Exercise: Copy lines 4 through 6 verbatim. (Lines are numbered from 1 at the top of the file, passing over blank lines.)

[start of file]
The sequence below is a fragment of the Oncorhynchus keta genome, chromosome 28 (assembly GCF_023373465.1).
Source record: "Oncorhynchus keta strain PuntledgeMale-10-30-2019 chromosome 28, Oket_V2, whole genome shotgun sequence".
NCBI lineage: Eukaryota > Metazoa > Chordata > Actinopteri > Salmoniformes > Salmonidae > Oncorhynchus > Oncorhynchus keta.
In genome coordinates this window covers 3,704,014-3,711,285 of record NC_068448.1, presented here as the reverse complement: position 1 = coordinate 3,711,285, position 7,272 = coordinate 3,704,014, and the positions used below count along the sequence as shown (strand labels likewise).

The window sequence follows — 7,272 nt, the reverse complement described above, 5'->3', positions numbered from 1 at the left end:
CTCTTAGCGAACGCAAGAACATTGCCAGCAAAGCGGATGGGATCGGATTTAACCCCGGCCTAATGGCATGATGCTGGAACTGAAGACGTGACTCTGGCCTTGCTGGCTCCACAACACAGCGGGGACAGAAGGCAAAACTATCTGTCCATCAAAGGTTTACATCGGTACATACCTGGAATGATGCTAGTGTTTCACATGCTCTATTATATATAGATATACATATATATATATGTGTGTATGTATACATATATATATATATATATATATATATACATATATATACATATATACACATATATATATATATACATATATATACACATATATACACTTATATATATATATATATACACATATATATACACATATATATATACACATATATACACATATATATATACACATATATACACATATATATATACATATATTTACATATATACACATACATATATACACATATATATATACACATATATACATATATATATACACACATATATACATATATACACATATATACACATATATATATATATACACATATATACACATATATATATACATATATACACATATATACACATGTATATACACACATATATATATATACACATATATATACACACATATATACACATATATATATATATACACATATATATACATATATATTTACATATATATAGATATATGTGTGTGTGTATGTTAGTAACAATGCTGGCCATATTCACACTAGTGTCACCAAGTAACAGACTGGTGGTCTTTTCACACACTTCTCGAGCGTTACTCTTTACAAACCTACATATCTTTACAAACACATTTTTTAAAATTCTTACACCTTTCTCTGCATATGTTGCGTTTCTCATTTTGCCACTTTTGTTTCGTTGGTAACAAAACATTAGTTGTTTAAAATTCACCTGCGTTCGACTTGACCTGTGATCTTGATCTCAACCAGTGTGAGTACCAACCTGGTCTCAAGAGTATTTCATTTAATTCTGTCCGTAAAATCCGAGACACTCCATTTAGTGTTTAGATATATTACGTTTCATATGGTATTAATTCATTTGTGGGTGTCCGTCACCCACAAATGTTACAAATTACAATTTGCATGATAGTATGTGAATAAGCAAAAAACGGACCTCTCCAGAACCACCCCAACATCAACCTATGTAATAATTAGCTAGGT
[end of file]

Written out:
In genome coordinates this window covers 3,704,014-3,711,285 of record NC_068448.1, presented here as the reverse complement: position 1 = coordinate 3,711,285, position 7,272 = coordinate 3,704,014, and the positions used below count along the sequence as shown (strand labels likewise).

The window sequence follows — 7,272 nt, the reverse complement described above, 5'->3', positions numbered from 1 at the left end:
CTCTTAGCGAACGCAAGAACATTGCCAGCAAAGCGGATGGGATCGGATTTAACCCCGGCCTAATGGCATGATGCTGGAACTGAAGACGTGACTCTGGCCTTGCTGGCTCCACAACACAGCGGGGACAGAAGGCAAAACTATCTGTCCATCAAAGGTTTACATCGGTACATACCTGGAATGATGCTAGTGTTTCACATGCTCTATTATATATAGATATACATATATATATATGTGTGTATGTATACATATATATATATATATATATATATATACATATATATACATATATACACATATATATATATATACATATATATACACATATATACACTTATATATATATATATATACACATATATATACACATATATATATACACATATATACACATATATATATACACATATATACACATATATATATACATATATTTACATATATACACATACATATATACACATATATATATACACATATATACATATATATATACACACATATATACATATATACACATATATACACATATATATATATATACACATATATACACATATATATATACATATATACACATATATACACATGTATATACACACATATATATATATACACATATATATACACACATATATACACATATATATATATATACACATATATATACATATATATTTACATATATATAGATATATGTGTGTGTGTATGTTAGTAACAATGCTGGCCATATTCACACTAGTGTCACCAAGTAACAGACTGGTGGTCTTTTCACACACTTCTCGAGCGTTACTCTTTACAAACCTACATATCTTTACAAACACATTTTTTAAAATTCTTACACCTTTCTCTGCATATGTTGCGTTTCTCATTTTGCCACTTTTGTTTCGTTGGTAACAAAACATTAGTTGTTTAAAATTCACCTGCGTTCGACTTGACCTGTGATCTTGATCTCAACCAGTGTGAGTACCAACCTGGTCTCAAGAGTATTTCATTTAATTCTGTCCGTAAAATCCGAGACACTCCATTTAGTGTTTAGATATATTACGTTTCATATGGTATTAATTCATTTGTGGGTGTCCGTCACCCACAAATGTTACAAATTACAATTTGCATGATAGTATGTGAATAAGCAAAAAACGGACCTCTCCAGAACCACCCCAACATCAACCTATGTAATAATTAGCTAGGT